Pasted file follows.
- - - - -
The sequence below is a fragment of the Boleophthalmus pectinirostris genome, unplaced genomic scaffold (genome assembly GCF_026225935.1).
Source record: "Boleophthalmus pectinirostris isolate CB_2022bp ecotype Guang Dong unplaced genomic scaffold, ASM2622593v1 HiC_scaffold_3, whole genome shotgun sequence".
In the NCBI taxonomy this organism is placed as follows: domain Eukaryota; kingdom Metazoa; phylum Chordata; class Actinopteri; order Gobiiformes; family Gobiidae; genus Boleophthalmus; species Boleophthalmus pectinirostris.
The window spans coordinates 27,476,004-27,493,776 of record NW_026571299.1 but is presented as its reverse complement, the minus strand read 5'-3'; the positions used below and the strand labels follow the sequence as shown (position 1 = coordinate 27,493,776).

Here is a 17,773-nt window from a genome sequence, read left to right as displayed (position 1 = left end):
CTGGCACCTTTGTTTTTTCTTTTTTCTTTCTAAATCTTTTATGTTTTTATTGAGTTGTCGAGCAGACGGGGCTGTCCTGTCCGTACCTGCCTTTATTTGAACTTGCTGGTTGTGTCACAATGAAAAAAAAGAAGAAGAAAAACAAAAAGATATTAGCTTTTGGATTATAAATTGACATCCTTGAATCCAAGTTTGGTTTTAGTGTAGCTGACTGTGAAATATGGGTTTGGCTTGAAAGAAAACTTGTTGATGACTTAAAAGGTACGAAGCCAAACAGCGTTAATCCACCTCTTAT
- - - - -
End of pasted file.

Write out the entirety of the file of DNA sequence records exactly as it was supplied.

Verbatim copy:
The sequence below is a fragment of the Boleophthalmus pectinirostris genome, unplaced genomic scaffold (genome assembly GCF_026225935.1).
Source record: "Boleophthalmus pectinirostris isolate CB_2022bp ecotype Guang Dong unplaced genomic scaffold, ASM2622593v1 HiC_scaffold_3, whole genome shotgun sequence".
In the NCBI taxonomy this organism is placed as follows: domain Eukaryota; kingdom Metazoa; phylum Chordata; class Actinopteri; order Gobiiformes; family Gobiidae; genus Boleophthalmus; species Boleophthalmus pectinirostris.
The window spans coordinates 27,476,004-27,493,776 of record NW_026571299.1 but is presented as its reverse complement, the minus strand read 5'-3'; the positions used below and the strand labels follow the sequence as shown (position 1 = coordinate 27,493,776).

Here is a 17,773-nt window from a genome sequence, read left to right as displayed (position 1 = left end):
CTGGCACCTTTGTTTTTTCTTTTTTCTTTCTAAATCTTTTATGTTTTTATTGAGTTGTCGAGCAGACGGGGCTGTCCTGTCCGTACCTGCCTTTATTTGAACTTGCTGGTTGTGTCACAATGAAAAAAAAGAAGAAGAAAAACAAAAAGATATTAGCTTTTGGATTATAAATTGACATCCTTGAATCCAAGTTTGGTTTTAGTGTAGCTGACTGTGAAATATGGGTTTGGCTTGAAAGAAAACTTGTTGATGACTTAAAAGGTACGAAGCCAAACAGCGTTAATCCACCTCTTAT